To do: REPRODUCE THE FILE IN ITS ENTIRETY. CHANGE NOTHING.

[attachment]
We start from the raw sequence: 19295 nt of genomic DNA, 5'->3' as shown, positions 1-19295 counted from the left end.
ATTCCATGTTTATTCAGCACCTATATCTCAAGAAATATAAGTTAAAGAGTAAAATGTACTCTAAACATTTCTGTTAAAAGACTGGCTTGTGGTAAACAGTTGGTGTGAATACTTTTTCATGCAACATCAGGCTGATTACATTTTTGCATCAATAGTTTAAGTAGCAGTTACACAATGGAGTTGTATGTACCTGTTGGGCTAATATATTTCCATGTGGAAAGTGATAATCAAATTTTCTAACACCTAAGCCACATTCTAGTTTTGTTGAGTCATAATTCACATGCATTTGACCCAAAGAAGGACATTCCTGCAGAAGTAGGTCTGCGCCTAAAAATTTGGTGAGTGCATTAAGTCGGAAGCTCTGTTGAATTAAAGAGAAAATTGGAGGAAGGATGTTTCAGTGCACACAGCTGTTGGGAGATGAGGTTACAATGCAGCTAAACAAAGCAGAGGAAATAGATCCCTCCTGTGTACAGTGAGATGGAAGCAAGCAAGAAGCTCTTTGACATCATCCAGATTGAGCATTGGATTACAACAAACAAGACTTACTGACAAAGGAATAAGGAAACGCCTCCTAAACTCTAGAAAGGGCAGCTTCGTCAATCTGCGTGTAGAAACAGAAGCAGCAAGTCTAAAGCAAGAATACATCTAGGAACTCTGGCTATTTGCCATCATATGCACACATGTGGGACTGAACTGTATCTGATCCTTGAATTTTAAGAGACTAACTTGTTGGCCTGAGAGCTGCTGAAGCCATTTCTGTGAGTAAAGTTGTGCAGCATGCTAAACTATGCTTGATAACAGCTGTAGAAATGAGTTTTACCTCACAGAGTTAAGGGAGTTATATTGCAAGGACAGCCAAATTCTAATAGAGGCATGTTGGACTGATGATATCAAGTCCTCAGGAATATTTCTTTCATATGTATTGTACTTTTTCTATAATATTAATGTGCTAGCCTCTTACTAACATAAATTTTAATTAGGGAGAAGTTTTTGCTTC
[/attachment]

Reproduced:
We start from the raw sequence: 19295 nt of genomic DNA, 5'->3' as shown, positions 1-19295 counted from the left end.
ATTCCATGTTTATTCAGCACCTATATCTCAAGAAATATAAGTTAAAGAGTAAAATGTACTCTAAACATTTCTGTTAAAAGACTGGCTTGTGGTAAACAGTTGGTGTGAATACTTTTTCATGCAACATCAGGCTGATTACATTTTTGCATCAATAGTTTAAGTAGCAGTTACACAATGGAGTTGTATGTACCTGTTGGGCTAATATATTTCCATGTGGAAAGTGATAATCAAATTTTCTAACACCTAAGCCACATTCTAGTTTTGTTGAGTCATAATTCACATGCATTTGACCCAAAGAAGGACATTCCTGCAGAAGTAGGTCTGCGCCTAAAAATTTGGTGAGTGCATTAAGTCGGAAGCTCTGTTGAATTAAAGAGAAAATTGGAGGAAGGATGTTTCAGTGCACACAGCTGTTGGGAGATGAGGTTACAATGCAGCTAAACAAAGCAGAGGAAATAGATCCCTCCTGTGTACAGTGAGATGGAAGCAAGCAAGAAGCTCTTTGACATCATCCAGATTGAGCATTGGATTACAACAAACAAGACTTACTGACAAAGGAATAAGGAAACGCCTCCTAAACTCTAGAAAGGGCAGCTTCGTCAATCTGCGTGTAGAAACAGAAGCAGCAAGTCTAAAGCAAGAATACATCTAGGAACTCTGGCTATTTGCCATCATATGCACACATGTGGGACTGAACTGTATCTGATCCTTGAATTTTAAGAGACTAACTTGTTGGCCTGAGAGCTGCTGAAGCCATTTCTGTGAGTAAAGTTGTGCAGCATGCTAAACTATGCTTGATAACAGCTGTAGAAATGAGTTTTACCTCACAGAGTTAAGGGAGTTATATTGCAAGGACAGCCAAATTCTAATAGAGGCATGTTGGACTGATGATATCAAGTCCTCAGGAATATTTCTTTCATATGTATTGTACTTTTTCTATAATATTAATGTGCTAGCCTCTTACTAACATAAATTTTAATTAGGGAGAAGTTTTTGCTTC